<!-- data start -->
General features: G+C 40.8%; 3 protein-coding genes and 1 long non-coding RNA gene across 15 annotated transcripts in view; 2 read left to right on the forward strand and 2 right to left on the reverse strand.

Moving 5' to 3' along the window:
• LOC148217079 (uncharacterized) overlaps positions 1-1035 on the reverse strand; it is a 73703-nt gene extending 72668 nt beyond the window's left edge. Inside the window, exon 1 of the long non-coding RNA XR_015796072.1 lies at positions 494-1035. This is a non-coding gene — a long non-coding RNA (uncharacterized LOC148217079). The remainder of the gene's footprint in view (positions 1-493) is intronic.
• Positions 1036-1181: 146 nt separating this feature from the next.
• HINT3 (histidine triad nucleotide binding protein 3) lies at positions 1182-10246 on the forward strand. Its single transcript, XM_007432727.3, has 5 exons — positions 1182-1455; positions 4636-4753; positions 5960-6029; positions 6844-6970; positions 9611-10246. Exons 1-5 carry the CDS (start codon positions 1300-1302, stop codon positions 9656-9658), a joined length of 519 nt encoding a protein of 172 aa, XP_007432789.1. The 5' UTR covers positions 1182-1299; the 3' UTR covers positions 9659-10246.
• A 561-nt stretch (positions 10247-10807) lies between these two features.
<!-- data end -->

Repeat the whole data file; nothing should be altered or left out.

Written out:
General features: G+C 40.8%; 3 protein-coding genes and 1 long non-coding RNA gene across 15 annotated transcripts in view; 2 read left to right on the forward strand and 2 right to left on the reverse strand.

Moving 5' to 3' along the window:
• LOC148217079 (uncharacterized) overlaps positions 1-1035 on the reverse strand; it is a 73703-nt gene extending 72668 nt beyond the window's left edge. Inside the window, exon 1 of the long non-coding RNA XR_015796072.1 lies at positions 494-1035. This is a non-coding gene — a long non-coding RNA (uncharacterized LOC148217079). The remainder of the gene's footprint in view (positions 1-493) is intronic.
• Positions 1036-1181: 146 nt separating this feature from the next.
• HINT3 (histidine triad nucleotide binding protein 3) lies at positions 1182-10246 on the forward strand. Its single transcript, XM_007432727.3, has 5 exons — positions 1182-1455; positions 4636-4753; positions 5960-6029; positions 6844-6970; positions 9611-10246. Exons 1-5 carry the CDS (start codon positions 1300-1302, stop codon positions 9656-9658), a joined length of 519 nt encoding a protein of 172 aa, XP_007432789.1. The 5' UTR covers positions 1182-1299; the 3' UTR covers positions 9659-10246.
• A 561-nt stretch (positions 10247-10807) lies between these two features.